College staff assembled on the bottom court on Monday 4 September for a special liturgy to mark the opening and blessing of the St Mary’s College labyrinth.
The College’s Director of Identity and Mission, Sharon Lawler, who oversaw the project in 2023, welcomed everyone to the liturgy and gave a short overview of the meaning and use of labyrinths in spirituality in general, and in the Christian tradition in particular.
Leading our staff in prayer, Fr Leonard Caldera recited A Litany of Pilgrimage, acknowledging the labyrinth as ‘a sacred path of prayer and worship, discernment and discovery, healing and reconciliation, celebration and thanksgiving’.
Following the official blessing and prayers of thanksgiving, St Mary’s College Principal, Damian Messer was invited to journey towards the centre of the labyrinth, with staff watching in reverence.
Used by staff and students alike, the St Mary’s labyrinth provides opportunities for meditation and mindfulness, offering a pathway to peace and a relationship with God.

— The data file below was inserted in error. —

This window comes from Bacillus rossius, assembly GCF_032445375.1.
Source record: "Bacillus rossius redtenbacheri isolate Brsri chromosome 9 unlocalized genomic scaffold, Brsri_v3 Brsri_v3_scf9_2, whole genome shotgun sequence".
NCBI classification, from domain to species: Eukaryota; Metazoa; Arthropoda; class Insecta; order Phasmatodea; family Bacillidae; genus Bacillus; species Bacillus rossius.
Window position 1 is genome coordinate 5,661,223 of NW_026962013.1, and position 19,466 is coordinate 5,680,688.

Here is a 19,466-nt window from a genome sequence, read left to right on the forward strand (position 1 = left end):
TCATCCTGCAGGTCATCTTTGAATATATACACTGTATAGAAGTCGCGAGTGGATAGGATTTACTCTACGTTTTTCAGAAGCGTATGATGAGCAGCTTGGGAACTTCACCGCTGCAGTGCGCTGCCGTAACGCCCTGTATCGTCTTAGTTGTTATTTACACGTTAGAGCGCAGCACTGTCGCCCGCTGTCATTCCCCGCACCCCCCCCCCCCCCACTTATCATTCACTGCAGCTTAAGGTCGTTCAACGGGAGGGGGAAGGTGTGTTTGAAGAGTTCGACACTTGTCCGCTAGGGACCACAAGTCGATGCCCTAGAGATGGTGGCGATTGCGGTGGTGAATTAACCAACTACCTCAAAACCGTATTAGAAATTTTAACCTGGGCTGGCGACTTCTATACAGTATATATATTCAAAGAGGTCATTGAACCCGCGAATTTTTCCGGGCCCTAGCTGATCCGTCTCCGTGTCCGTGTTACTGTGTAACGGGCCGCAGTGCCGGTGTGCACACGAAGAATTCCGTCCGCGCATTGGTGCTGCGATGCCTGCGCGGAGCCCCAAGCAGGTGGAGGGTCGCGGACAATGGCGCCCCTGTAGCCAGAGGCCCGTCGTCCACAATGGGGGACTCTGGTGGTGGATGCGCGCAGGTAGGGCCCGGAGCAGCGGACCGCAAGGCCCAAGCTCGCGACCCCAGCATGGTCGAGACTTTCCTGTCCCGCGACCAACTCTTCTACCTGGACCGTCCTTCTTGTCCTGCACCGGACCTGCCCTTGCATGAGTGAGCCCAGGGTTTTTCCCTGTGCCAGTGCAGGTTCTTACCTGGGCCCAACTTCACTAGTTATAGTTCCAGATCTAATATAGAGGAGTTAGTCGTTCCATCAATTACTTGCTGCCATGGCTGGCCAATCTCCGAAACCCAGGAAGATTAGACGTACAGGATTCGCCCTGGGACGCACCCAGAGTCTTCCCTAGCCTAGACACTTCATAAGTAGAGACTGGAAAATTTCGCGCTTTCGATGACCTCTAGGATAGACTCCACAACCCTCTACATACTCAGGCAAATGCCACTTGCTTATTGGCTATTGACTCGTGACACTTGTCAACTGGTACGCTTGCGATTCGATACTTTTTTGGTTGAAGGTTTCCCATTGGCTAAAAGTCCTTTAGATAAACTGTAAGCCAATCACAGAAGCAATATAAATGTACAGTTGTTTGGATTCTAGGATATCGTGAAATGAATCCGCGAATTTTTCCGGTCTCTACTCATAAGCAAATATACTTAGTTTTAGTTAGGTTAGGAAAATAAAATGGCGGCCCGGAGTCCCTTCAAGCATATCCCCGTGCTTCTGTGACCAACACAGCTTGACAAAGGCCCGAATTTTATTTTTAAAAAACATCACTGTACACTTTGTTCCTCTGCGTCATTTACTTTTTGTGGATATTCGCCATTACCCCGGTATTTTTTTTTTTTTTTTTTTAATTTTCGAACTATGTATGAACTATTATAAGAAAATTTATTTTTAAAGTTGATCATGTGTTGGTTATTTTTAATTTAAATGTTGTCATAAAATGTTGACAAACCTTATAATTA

Representing growth and transformation, walking the labyrinth is also an exercise in self-healing, helping to quieten the mind, relax the body and regulate behaviour.
Our labyrinth features a contemporary stone design inspired by the labyrinth in the Chartres Cathedral in France, which comprises seven circuits to the centre.
It is defined by a single path with twists and turns and some expansive sweeps to the large circular middle. Close to the start of the labyrinth is a small white circle. This is symbolic to God, the light of darkness, the beginning and the end. As we walk the labyrinth, just as we walk life’s journey, we are reminded that God is always with us.
Walking the labyrinth
- Preparing: What is your purpose for walking the labyrinth? Do you carry a worry? Do you have a question? Are you walking for someone else?
- Entering: Wait at the start until the person in front has turned the first corner, then pause and bow to show respect. Enter, with an open heart and mind, focusing on the path.
- Reaching the centre: When you reach the centre, pause for as long as you need. This can be a time of prayer, guidance, rest, listening and openness.
- Walking out: When you are ready, take the same path out of the labyrinth. As you go, notice any differences in your walking, review and reflect.
- Leaving: When you reach the exit, turn to the centre and bow as a gesture of thanks.
- Reflecting: How did you feel walking the labyrinth? What was your favourite path? What did you notice? About yourself? About others? What might the labyrinth teach us about life?